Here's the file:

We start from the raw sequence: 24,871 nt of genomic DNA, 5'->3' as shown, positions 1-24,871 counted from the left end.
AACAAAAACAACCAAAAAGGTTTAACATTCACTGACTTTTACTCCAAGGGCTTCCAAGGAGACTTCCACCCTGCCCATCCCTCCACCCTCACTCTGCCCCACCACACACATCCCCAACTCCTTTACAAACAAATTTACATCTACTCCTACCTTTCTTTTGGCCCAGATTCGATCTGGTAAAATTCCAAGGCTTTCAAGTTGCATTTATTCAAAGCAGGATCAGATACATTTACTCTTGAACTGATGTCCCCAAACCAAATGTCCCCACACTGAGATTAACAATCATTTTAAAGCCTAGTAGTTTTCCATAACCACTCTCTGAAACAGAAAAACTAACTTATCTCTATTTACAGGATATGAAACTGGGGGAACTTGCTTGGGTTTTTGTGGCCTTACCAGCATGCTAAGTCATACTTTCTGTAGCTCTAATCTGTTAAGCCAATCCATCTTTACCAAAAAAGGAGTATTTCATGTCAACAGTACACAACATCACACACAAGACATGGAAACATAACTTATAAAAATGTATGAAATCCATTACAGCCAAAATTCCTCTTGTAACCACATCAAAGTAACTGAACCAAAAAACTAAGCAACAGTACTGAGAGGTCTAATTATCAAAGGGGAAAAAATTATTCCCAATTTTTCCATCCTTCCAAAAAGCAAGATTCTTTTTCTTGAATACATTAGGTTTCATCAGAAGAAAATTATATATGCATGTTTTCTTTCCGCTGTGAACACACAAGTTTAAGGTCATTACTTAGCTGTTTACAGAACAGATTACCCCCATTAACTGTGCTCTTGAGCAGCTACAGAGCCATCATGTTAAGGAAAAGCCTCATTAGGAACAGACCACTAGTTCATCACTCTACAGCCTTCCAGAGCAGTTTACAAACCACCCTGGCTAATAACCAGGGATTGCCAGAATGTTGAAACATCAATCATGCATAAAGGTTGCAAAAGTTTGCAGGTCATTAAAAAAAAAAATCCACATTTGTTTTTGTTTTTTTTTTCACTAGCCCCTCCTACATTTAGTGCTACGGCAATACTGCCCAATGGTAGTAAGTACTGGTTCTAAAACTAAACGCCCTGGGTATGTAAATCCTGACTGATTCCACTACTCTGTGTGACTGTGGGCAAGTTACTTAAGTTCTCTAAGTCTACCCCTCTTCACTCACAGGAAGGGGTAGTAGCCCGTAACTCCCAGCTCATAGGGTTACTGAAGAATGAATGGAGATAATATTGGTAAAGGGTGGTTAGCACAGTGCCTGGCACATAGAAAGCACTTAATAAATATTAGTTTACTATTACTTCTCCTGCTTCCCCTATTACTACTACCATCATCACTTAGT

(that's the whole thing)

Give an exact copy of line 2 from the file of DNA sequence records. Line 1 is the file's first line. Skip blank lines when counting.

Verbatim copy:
AACAAAAACAACCAAAAAGGTTTAACATTCACTGACTTTTACTCCAAGGGCTTCCAAGGAGACTTCCACCCTGCCCATCCCTCCACCCTCACTCTGCCCCACCACACACATCCCCAACTCCTTTACAAACAAATTTACATCTACTCCTACCTTTCTTTTGGCCCAGATTCGATCTGGTAAAATTCCAAGGCTTTCAAGTTGCATTTATTCAAAGCAGGATCAGATACATTTACTCTTGAACTGATGTCCCCAAACCAAATGTCCCCACACTGAGATTAACAATCATTTTAAAGCCTAGTAGTTTTCCATAACCACTCTCTGAAACAGAAAAACTAACTTATCTCTATTTACAGGATATGAAACTGGGGGAACTTGCTTGGGTTTTTGTGGCCTTACCAGCATGCTAAGTCATACTTTCTGTAGCTCTAATCTGTTAAGCCAATCCATCTTTACCAAAAAAGGAGTATTTCATGTCAACAGTACACAACATCACACACAAGACATGGAAACATAACTTATAAAAATGTATGAAATCCATTACAGCCAAAATTCCTCTTGTAACCACATCAAAGTAACTGAACCAAAAAACTAAGCAACAGTACTGAGAGGTCTAATTATCAAAGGGGAAAAAATTATTCCCAATTTTTCCATCCTTCCAAAAAGCAAGATTCTTTTTCTTGAATACATTAGGTTTCATCAGAAGAAAATTATATATGCATGTTTTCTTTCCGCTGTGAACACACAAGTTTAAGGTCATTACTTAGCTGTTTACAGAACAGATTACCCCCATTAACTGTGCTCTTGAGCAGCTACAGAGCCATCATGTTAAGGAAAAGCCTCATTAGGAACAGACCACTAGTTCATCACTCTACAGCCTTCCAGAGCAGTTTACAAACCACCCTGGCTAATAACCAGGGATTGCCAGAATGTTGAAACATCAATCATGCATAAAGGTTGCAAAAGTTTGCAGGTCATTAAAAAAAAAAATCCACATTTGTTTTTGTTTTTTTTTTCACTAGCCCCTCCTACATTTAGTGCTACGGCAATACTGCCCAATGGTAGTAAGTACTGGTTCTAAAACTAAACGCCCTGGGTATGTAAATCCTGACTGATTCCACTACTCTGTGTGACTGTGGGCAAGTTACTTAAGTTCTCTAAGTCTACCCCTCTTCACTCACAGGAAGGGGTAGTAGCCCGTAACTCCCAGCTCATAGGGTTACTGAAGAATGAATGGAGATAATATTGGTAAAGGGTGGTTAGCACAGTGCCTGGCACATAGAAAGCACTTAATAAATATTAGTTTACTATTACTTCTCCTGCTTCCCCTATTACTACTACCATCATCACTTAGT